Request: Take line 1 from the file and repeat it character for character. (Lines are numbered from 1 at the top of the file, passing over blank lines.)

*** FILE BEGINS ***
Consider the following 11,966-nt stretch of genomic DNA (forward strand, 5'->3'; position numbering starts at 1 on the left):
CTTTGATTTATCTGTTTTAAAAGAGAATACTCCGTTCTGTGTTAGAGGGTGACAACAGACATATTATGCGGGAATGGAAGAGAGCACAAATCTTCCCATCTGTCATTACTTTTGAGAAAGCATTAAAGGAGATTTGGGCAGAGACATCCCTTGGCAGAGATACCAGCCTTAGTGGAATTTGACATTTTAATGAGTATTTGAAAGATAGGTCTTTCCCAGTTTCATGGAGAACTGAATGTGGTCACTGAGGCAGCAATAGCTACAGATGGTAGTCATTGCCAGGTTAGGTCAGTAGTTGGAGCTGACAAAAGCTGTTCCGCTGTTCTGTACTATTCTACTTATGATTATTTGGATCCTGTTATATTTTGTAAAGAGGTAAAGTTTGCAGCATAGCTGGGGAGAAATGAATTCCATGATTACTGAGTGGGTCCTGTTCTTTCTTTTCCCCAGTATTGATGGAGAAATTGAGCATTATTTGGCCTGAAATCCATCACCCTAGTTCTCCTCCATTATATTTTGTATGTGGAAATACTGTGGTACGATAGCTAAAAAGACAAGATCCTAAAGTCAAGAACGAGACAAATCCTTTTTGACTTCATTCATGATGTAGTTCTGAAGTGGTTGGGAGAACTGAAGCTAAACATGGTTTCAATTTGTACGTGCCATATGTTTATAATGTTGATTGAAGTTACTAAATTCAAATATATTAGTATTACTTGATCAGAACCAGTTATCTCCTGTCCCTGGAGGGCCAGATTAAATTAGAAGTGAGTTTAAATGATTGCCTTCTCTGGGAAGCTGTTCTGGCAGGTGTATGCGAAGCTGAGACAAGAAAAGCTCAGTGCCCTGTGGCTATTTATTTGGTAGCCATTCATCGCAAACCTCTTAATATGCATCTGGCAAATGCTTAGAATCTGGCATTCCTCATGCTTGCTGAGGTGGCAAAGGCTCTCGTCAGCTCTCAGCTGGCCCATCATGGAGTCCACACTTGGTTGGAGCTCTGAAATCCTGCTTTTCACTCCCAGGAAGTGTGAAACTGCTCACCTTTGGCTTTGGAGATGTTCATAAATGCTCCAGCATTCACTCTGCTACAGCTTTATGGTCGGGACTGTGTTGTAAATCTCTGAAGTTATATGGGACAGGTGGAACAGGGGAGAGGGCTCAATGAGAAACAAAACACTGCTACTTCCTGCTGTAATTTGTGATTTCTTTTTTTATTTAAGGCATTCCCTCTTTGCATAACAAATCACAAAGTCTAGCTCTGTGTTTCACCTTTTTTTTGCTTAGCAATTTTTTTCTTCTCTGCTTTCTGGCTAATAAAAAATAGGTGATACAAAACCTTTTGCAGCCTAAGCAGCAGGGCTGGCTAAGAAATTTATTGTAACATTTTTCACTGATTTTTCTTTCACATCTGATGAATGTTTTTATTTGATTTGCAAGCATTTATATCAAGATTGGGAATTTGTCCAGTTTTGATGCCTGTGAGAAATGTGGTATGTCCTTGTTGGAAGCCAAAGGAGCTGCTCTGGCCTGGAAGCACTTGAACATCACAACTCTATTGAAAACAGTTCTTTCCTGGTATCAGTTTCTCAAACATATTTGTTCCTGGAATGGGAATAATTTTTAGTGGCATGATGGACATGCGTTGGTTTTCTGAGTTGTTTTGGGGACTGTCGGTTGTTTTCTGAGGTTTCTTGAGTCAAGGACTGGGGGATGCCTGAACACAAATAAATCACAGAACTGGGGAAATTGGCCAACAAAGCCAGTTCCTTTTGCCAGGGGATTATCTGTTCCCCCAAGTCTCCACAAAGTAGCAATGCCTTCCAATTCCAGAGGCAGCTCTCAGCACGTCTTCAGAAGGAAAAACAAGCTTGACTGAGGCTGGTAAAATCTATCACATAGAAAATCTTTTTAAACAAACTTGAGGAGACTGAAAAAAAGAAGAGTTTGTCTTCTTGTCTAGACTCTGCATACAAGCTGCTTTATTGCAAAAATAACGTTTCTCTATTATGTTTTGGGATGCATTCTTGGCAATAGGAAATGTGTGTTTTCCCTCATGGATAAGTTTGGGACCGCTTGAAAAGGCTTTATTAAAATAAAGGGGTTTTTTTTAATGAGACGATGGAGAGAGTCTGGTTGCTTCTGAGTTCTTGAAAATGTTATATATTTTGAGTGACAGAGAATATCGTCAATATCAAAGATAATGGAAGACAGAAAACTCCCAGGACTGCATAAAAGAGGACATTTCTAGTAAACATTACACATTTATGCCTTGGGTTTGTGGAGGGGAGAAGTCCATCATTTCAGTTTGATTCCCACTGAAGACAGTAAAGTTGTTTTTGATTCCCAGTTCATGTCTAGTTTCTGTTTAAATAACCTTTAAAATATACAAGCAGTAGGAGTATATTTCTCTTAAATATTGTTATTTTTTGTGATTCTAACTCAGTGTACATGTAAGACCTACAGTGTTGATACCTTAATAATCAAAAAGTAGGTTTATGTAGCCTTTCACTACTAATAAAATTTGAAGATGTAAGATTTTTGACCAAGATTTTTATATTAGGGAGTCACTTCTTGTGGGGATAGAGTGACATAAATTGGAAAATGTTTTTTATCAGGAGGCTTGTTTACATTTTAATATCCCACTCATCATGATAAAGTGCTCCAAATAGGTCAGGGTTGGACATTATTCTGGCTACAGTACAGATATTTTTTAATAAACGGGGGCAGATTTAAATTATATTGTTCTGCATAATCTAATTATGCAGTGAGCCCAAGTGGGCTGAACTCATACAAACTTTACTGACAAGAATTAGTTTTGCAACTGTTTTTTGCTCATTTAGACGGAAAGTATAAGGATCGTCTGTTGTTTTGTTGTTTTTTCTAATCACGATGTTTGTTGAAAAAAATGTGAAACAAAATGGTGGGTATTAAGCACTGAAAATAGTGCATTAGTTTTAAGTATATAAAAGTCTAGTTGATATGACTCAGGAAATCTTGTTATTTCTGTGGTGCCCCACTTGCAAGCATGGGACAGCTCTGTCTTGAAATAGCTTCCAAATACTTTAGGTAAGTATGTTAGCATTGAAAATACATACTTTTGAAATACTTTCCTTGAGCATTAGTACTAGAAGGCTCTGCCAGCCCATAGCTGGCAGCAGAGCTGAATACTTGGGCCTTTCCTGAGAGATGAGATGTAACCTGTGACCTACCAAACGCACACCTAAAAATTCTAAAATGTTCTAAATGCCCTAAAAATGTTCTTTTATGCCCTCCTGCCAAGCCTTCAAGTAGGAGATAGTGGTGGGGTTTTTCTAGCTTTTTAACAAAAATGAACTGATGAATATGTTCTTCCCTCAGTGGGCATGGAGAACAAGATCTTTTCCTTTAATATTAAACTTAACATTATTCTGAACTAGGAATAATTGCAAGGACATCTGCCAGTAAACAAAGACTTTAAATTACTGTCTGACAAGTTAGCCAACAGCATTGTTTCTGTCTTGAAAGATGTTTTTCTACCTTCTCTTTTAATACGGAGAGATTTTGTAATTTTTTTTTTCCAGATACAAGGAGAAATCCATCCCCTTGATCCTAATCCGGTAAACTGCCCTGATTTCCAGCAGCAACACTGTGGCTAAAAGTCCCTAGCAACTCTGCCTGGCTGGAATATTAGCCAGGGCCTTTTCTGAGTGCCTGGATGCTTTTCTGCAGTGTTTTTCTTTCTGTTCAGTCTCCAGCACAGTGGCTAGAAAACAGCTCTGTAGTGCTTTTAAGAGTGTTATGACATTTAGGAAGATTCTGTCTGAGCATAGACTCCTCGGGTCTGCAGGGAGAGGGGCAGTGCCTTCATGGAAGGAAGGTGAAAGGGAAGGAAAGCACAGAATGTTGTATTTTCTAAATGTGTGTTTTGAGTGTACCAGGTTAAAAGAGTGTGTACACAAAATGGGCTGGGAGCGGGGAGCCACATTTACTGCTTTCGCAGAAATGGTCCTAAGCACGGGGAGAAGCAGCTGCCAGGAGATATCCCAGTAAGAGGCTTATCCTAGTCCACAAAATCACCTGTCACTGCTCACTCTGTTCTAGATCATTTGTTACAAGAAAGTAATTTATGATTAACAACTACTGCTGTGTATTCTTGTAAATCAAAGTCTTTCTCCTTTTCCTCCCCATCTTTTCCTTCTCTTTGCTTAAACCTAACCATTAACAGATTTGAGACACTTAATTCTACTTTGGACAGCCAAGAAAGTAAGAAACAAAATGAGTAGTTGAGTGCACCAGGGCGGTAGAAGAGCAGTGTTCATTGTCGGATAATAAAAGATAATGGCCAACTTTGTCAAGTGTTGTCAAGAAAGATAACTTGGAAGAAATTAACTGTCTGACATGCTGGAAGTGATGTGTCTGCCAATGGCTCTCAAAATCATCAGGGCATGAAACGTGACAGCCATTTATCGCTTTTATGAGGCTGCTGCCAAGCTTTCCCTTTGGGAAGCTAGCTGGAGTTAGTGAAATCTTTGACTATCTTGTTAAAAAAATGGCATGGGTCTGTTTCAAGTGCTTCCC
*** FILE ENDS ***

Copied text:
Consider the following 11,966-nt stretch of genomic DNA (forward strand, 5'->3'; position numbering starts at 1 on the left):